Oyster reefs are built primarily by the eastern oyster (Crassostrea virginica). Oyster reefs are built via the successive reproduction and settlement of larvae onto hard structures such as existing oyster reefs, pilings, rocks, downed trees and recycled oyster shell. Thus, with continued settlement and subsequent generational growth, oysters may form massive reef structures in estuarine systems.
Thanks to generous funding from the Environmental Protection Agency's Gulf of Mexico Program, the Florida Coastal Management Program, the Garcon Point Restoration Trust Fund, the Gulf of Mexico Foundation, the National Oceanic and Atmospheric Administration, and Ocean's Initiative, the DEP seagrass restoration program has attempted to reduce seagrass degradation and to restore the seagrass beds along the Gulf Coast of the Florida Panhandle. The DEP seagrass restoration program consists of three components: salvage, laboratory tissue culture and aquaculture.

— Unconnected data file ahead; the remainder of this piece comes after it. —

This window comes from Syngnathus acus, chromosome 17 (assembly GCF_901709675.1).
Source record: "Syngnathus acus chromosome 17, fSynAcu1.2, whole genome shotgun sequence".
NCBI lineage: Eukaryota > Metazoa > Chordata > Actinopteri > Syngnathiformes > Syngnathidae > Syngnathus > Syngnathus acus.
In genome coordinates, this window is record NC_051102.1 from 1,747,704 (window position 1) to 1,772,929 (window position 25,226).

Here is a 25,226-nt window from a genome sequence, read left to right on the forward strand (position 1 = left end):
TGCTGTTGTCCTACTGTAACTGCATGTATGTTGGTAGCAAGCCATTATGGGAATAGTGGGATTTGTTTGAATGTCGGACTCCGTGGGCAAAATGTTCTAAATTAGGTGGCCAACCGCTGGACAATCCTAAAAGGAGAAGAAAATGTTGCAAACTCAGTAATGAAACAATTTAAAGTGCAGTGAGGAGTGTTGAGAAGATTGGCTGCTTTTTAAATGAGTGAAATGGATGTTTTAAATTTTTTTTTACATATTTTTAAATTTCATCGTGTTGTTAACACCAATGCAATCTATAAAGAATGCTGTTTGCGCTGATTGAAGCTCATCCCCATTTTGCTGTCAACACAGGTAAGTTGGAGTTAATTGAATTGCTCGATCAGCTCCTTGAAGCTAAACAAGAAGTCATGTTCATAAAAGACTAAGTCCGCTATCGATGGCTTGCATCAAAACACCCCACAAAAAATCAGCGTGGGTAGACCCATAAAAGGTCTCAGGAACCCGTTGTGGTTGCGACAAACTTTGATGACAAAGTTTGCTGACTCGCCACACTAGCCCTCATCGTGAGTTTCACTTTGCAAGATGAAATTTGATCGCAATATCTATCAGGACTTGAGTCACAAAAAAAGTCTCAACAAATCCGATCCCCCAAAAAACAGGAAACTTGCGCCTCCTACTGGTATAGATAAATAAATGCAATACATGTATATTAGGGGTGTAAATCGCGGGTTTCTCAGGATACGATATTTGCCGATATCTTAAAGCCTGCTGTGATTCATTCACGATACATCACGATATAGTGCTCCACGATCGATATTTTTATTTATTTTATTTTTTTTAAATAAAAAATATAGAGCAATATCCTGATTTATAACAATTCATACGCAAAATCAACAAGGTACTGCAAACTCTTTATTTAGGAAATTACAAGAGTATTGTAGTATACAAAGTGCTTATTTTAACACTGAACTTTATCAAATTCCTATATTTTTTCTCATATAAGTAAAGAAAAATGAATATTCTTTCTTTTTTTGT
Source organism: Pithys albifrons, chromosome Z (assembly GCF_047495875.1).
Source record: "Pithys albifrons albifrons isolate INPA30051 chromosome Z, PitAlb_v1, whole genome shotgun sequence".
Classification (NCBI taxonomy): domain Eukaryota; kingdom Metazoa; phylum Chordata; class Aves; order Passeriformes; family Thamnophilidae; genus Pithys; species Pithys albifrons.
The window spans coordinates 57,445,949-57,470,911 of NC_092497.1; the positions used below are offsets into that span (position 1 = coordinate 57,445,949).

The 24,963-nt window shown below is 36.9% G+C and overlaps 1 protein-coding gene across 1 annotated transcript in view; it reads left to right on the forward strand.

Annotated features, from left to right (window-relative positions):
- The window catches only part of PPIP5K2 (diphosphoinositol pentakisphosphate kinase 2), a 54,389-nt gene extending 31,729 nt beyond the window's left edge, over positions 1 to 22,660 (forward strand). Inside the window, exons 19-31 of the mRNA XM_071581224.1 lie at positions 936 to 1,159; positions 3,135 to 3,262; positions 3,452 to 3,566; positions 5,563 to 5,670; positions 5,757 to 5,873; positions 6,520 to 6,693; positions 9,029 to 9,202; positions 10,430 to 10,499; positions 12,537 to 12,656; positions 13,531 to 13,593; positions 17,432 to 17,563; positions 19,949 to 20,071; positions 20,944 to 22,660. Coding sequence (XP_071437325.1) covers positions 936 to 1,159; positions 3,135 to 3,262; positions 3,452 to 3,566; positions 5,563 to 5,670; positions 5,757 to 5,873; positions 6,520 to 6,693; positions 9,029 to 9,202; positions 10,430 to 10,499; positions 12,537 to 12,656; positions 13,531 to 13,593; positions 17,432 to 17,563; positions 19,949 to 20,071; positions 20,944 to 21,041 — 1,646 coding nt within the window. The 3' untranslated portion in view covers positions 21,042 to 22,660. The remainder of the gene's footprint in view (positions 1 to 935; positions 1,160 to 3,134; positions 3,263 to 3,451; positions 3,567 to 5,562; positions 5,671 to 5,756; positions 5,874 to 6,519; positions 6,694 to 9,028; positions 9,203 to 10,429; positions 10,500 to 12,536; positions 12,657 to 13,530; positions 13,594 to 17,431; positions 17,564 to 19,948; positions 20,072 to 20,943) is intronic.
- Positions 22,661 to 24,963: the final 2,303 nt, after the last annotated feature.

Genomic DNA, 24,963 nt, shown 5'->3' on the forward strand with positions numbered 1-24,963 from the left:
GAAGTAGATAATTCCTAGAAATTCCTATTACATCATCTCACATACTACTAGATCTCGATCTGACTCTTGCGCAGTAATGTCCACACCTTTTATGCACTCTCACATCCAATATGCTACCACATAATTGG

Salt marshes are protected coastal wetlands that function as a transitional zone from the land to salty/brackish water. Salt marshes are commonly referred to as tidal marshes because they naturally occur in the intertidal (littoral) zone.
The Florida Department of Environmental Protection is the state’s lead agency for environmental management and stewardship – protecting our air, water and land. The vision of the Florida Department of Environmental Protection is to create strong community partnerships, safeguard Florida’s natural resources and enhance its ecosystems.